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AIM supports bill limiting weeks of unemployment benefits

April 26th, 2022- This morning AIM testified in favor of House Bill 1860 which was introduced by Rep. J. Eggleston. HB1860 was heard in the Senate Small Business and Industry Committee. This bill would limit the number of weeks of unemployment benefits when the unemployment rate is lower.


This bill changes the unemployment compensation benefits to:

  1. Twenty weeks if the Missouri unemployment rate is higher than 9%;

  2. Nineteen weeks if the Missouri unemployment rate is higher than 8.5% but no higher than 9%;

  3. Eighteen weeks if the Missouri unemployment rate is higher than 8% but no higher than 8.5%;

  4. Seventeen weeks if the Missouri unemployment rate is higher than 7.5% but no higher than 8%;

  5. Sixteen weeks if the Missouri unemployment rate is higher than 7% but no higher than 7.5%;

  6. Fifteen weeks if the Missouri unemployment rate is higher than 6.5% but no higher than 7%;

  7. Fourteen weeks if the Missouri unemployment rate is higher than 6% but no higher than 6.5%;

  8. Thirteen weeks if the Missouri unemployment rate is higher than 5.5% but no higher than 6%;

  9. Twelve weeks if the Missouri unemployment rate is at or below 5.5%;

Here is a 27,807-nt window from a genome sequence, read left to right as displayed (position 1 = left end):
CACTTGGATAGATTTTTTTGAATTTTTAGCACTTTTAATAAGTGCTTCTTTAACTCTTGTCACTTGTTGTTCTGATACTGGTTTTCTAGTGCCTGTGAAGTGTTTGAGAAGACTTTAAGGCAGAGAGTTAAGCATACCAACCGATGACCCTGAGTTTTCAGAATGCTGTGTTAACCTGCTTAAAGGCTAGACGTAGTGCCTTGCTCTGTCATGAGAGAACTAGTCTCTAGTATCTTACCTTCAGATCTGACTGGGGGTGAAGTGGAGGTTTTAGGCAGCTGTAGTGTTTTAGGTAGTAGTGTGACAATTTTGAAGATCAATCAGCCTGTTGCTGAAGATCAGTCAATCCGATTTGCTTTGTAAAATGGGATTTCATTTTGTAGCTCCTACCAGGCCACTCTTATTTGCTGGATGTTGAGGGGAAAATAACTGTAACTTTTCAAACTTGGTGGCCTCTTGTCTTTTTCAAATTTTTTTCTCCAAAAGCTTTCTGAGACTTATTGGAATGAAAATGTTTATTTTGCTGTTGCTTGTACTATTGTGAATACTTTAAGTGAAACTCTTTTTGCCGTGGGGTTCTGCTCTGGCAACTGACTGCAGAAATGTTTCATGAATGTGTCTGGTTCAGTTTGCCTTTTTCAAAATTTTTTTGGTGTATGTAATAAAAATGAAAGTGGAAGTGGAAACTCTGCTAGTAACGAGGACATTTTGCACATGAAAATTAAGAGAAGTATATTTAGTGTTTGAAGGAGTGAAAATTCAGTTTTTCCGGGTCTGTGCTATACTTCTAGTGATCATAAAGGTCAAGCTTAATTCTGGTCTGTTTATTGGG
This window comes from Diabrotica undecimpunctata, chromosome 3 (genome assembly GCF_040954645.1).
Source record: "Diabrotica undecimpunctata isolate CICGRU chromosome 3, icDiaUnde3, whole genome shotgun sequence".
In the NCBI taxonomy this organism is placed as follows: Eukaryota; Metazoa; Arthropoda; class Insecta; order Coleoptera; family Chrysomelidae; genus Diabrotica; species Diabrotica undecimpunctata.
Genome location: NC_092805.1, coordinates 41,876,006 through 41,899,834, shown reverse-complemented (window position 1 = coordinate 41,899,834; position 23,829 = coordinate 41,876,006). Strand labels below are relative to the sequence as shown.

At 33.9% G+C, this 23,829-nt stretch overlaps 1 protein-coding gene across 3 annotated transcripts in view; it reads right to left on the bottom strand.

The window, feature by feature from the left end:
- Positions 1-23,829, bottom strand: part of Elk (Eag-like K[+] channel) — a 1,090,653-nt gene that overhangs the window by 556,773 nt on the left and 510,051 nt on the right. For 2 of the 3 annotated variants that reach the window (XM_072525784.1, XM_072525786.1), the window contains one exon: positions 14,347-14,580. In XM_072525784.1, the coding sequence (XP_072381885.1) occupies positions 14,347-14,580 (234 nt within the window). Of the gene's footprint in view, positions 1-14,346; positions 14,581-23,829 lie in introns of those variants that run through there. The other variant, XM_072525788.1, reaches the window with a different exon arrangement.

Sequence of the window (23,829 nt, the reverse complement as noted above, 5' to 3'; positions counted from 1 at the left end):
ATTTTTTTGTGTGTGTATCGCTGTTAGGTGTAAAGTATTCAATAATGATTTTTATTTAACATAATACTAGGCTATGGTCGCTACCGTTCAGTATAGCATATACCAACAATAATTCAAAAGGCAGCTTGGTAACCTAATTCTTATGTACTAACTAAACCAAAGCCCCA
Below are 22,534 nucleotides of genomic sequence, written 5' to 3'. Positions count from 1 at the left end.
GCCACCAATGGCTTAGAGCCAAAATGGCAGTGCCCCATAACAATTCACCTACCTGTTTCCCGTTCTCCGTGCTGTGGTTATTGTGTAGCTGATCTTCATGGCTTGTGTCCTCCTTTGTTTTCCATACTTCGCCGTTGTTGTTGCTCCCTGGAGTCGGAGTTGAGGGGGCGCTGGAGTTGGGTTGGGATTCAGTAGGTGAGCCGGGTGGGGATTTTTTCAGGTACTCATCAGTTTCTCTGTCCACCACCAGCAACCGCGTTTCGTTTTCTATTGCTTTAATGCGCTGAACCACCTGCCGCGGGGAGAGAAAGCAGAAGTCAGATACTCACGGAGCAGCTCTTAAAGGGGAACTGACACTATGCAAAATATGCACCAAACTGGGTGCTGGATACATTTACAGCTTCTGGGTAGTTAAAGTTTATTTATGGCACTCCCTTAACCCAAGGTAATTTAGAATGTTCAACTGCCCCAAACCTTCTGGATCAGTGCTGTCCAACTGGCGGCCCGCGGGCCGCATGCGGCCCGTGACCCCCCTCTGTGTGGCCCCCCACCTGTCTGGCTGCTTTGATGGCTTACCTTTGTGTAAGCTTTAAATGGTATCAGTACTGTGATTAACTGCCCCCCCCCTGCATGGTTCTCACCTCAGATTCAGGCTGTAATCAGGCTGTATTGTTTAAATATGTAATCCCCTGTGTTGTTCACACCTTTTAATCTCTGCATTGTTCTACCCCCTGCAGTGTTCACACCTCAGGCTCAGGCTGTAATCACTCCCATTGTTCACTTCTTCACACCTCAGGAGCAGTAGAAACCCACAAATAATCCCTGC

10. Eleven weeks if the Missouri unemployment rate is higher than 4.5% but no higher than 5%;

  11. Ten weeks if the Missouri unemployment rate is higher than 4% but no higher than 4.5%;

  12. Nine weeks if the Missouri unemployment rate is higher than 3.5% but no higher than 4%; and

  13. Eight weeks if the Missouri unemployment rate is at or below 3.5%.


For the purposes of this schedule, "Missouri unemployment rate" means the statewide unemployment rate as published by the United States Department of Labor, Bureau of Labor Statistics, on the date that the worker applies for such benefits.


"Employers have many jobs available and cannot get people to take them, many of whom keep checking the boxes so they may continue unemployment benefits until they ate exhausted," said Ray McCarty, president and CEO of Associated Industries of Missouri. "Shortening the period may help push some to find and keep a job."


The bill has a delayed effective date of January 1, 2023.



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